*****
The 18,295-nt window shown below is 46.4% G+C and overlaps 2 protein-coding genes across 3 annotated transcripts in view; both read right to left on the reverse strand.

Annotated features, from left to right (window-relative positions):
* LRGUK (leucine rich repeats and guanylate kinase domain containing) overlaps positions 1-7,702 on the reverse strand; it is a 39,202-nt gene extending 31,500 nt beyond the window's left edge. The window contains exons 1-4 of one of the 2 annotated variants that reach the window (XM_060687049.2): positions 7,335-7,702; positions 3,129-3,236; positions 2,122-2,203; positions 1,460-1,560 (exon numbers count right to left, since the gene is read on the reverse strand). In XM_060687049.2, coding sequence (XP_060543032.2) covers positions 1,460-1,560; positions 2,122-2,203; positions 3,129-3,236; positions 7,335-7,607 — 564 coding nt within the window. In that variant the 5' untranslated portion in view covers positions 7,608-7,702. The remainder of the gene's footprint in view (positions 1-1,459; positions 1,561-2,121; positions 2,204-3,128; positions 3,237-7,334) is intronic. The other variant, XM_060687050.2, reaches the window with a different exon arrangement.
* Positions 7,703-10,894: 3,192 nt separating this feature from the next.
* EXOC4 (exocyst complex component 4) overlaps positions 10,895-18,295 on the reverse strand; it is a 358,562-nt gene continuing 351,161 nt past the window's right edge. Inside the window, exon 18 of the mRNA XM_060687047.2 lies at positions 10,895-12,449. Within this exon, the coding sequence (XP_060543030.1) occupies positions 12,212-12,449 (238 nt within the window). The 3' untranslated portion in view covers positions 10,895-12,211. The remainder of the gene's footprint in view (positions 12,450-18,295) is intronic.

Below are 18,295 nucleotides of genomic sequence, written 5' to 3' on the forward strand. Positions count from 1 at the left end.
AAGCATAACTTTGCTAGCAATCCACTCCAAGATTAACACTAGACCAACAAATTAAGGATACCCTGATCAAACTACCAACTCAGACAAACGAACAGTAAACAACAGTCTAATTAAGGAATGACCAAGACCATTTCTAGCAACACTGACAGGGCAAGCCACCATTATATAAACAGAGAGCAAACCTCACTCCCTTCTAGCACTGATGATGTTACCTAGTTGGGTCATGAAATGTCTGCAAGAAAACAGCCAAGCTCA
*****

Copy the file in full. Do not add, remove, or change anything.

The 18,295-nt window shown below is 46.4% G+C and overlaps 2 protein-coding genes across 3 annotated transcripts in view; both read right to left on the reverse strand.

Annotated features, from left to right (window-relative positions):
* LRGUK (leucine rich repeats and guanylate kinase domain containing) overlaps positions 1-7,702 on the reverse strand; it is a 39,202-nt gene extending 31,500 nt beyond the window's left edge. The window contains exons 1-4 of one of the 2 annotated variants that reach the window (XM_060687049.2): positions 7,335-7,702; positions 3,129-3,236; positions 2,122-2,203; positions 1,460-1,560 (exon numbers count right to left, since the gene is read on the reverse strand). In XM_060687049.2, coding sequence (XP_060543032.2) covers positions 1,460-1,560; positions 2,122-2,203; positions 3,129-3,236; positions 7,335-7,607 — 564 coding nt within the window. In that variant the 5' untranslated portion in view covers positions 7,608-7,702. The remainder of the gene's footprint in view (positions 1-1,459; positions 1,561-2,121; positions 2,204-3,128; positions 3,237-7,334) is intronic. The other variant, XM_060687050.2, reaches the window with a different exon arrangement.
* Positions 7,703-10,894: 3,192 nt separating this feature from the next.
* EXOC4 (exocyst complex component 4) overlaps positions 10,895-18,295 on the reverse strand; it is a 358,562-nt gene continuing 351,161 nt past the window's right edge. Inside the window, exon 18 of the mRNA XM_060687047.2 lies at positions 10,895-12,449. Within this exon, the coding sequence (XP_060543030.1) occupies positions 12,212-12,449 (238 nt within the window). The 3' untranslated portion in view covers positions 10,895-12,211. The remainder of the gene's footprint in view (positions 12,450-18,295) is intronic.

Below are 18,295 nucleotides of genomic sequence, written 5' to 3' on the forward strand. Positions count from 1 at the left end.
AAGCATAACTTTGCTAGCAATCCACTCCAAGATTAACACTAGACCAACAAATTAAGGATACCCTGATCAAACTACCAACTCAGACAAACGAACAGTAAACAACAGTCTAATTAAGGAATGACCAAGACCATTTCTAGCAACACTGACAGGGCAAGCCACCATTATATAAACAGAGAGCAAACCTCACTCCCTTCTAGCACTGATGATGTTACCTAGTTGGGTCATGAAATGTCTGCAAGAAAACAGCCAAGCTCA